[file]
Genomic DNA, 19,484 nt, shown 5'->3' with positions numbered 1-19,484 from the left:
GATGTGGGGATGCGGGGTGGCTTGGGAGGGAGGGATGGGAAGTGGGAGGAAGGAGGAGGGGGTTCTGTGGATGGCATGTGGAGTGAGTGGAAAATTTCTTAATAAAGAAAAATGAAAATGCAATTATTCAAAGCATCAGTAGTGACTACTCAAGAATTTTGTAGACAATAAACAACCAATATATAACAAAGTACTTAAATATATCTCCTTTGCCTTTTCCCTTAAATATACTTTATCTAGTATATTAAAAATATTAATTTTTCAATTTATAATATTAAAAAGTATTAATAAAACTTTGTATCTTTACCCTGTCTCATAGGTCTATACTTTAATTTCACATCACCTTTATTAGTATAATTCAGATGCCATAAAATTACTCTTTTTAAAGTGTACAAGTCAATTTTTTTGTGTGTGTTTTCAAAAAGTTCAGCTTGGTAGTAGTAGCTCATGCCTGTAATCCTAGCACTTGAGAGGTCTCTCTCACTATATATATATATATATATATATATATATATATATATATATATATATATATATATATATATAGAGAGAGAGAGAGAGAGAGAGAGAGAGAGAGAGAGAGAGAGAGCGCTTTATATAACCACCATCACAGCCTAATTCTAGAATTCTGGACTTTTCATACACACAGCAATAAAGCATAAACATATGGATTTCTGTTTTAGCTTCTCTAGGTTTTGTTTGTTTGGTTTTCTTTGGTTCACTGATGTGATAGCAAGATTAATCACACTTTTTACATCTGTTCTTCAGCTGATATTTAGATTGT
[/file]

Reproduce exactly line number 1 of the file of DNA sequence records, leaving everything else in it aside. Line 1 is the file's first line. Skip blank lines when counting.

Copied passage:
Genomic DNA, 19,484 nt, shown 5'->3' with positions numbered 1-19,484 from the left: